Thirteen people have been sentenced for their part in an organised crime group that stole almost £360,000 from victims.
The principal subject of the group, Mark Miller, 28, was sentenced to 28 months in prison.
Miller, along with 12 others, targeted bank account holders and illicitly gained information over the phone that allowed them to transfer money into other bank accounts under the group’s control.
A police investigation led by Police Scotland’s Economic Crime and Financial Investigation Unit discovered the fraud and money laundering scheme which duped victims out of £359,473.
The organised crime group was made up of 13 people who carried out their activity in the Clydebank, Drumchapel and Yoker areas of Glasgow with victims identified in a variety of locations, including Aberdeenshire and Northern Ireland.
The scheme was a large scale mule and vishing fraud that operated between December 2013 and April 2014. The criminals recruited people – known as mules – to use their own bank account as the transfer account to hold the victim’s money and subsequently provide the criminal group access to the funds.
Vishing is a fraud tactic where people are tricked into revealing financial or personal information over the phone. The caller claimed to be from a position of authority within the bank such as the Fraud Department and informed them that they had been a victim of fraud, telling them if they had any concerns over the legitimacy of the call, they could phone the number on the back of their bank card. However the criminal left the line open so when the victims called back, it automatically went through to the same caller.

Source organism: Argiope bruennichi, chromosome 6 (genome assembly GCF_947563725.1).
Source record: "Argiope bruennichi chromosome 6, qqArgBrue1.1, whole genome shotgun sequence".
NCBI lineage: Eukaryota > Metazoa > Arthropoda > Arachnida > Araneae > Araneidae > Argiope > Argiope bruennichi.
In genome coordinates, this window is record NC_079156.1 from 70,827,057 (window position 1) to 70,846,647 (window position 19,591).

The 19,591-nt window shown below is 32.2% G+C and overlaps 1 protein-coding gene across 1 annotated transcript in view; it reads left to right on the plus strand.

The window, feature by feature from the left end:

Fifteen people were originally charged with involvement in the scheme and on Thursday 7 March 2019, Robert Coleman was the final person to be sentenced.
Detective Inspector Steven Trim, of the Organised Crime and Counter Terrorism Unit, said: “The conclusion of this case marks what has been a successful investigation.
“The group were well-organised and set up in a way that involved various roles, including the use of mule account holders.
“We are particularly pleased about securing convictions for senior members of the crime group. I would also like to acknowledge and thank the Police Service of Northern Ireland who did a lot of work progressing our enquiries with victims based there.
“This type of crime can have a huge impact on victims and it can cause stress and embarrassment as well as the obvious monetary loss.
“Vulnerable people are often targeted to be part of the scheme and this can seem appealing, particularly due to the financial incentive offered.
“Banks will not cold call you and ask for personal or account information. If you do receive a phone call from someone claiming to be from your bank, call them back from a different phone. This should stop them from holding an open line on your phone.
“If you have been a victim of a similar crime or have been approached to be involved in a similar scheme, please contact Police Scotland on 101 or speak to a local officer.”